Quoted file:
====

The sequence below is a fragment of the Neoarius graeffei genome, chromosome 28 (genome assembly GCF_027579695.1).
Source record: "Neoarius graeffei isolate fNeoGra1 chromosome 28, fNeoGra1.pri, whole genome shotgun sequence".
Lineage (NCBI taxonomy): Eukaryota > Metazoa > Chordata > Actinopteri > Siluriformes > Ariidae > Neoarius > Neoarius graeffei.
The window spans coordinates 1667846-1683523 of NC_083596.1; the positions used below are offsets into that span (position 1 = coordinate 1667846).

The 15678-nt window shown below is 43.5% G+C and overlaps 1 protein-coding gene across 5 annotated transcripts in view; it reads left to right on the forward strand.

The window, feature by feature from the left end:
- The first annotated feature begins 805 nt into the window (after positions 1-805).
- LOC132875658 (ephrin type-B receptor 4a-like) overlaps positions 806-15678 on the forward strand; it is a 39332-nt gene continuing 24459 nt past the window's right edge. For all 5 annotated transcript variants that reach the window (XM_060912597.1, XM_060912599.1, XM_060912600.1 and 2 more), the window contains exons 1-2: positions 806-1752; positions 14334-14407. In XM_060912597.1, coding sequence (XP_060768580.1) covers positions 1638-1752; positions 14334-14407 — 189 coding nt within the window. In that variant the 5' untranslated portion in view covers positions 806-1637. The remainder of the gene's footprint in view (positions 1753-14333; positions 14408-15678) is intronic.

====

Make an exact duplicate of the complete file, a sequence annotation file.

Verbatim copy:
The sequence below is a fragment of the Neoarius graeffei genome, chromosome 28 (genome assembly GCF_027579695.1).
Source record: "Neoarius graeffei isolate fNeoGra1 chromosome 28, fNeoGra1.pri, whole genome shotgun sequence".
Lineage (NCBI taxonomy): Eukaryota > Metazoa > Chordata > Actinopteri > Siluriformes > Ariidae > Neoarius > Neoarius graeffei.
The window spans coordinates 1667846-1683523 of NC_083596.1; the positions used below are offsets into that span (position 1 = coordinate 1667846).

The 15678-nt window shown below is 43.5% G+C and overlaps 1 protein-coding gene across 5 annotated transcripts in view; it reads left to right on the forward strand.

The window, feature by feature from the left end:
- The first annotated feature begins 805 nt into the window (after positions 1-805).
- LOC132875658 (ephrin type-B receptor 4a-like) overlaps positions 806-15678 on the forward strand; it is a 39332-nt gene continuing 24459 nt past the window's right edge. For all 5 annotated transcript variants that reach the window (XM_060912597.1, XM_060912599.1, XM_060912600.1 and 2 more), the window contains exons 1-2: positions 806-1752; positions 14334-14407. In XM_060912597.1, coding sequence (XP_060768580.1) covers positions 1638-1752; positions 14334-14407 — 189 coding nt within the window. In that variant the 5' untranslated portion in view covers positions 806-1637. The remainder of the gene's footprint in view (positions 1753-14333; positions 14408-15678) is intronic.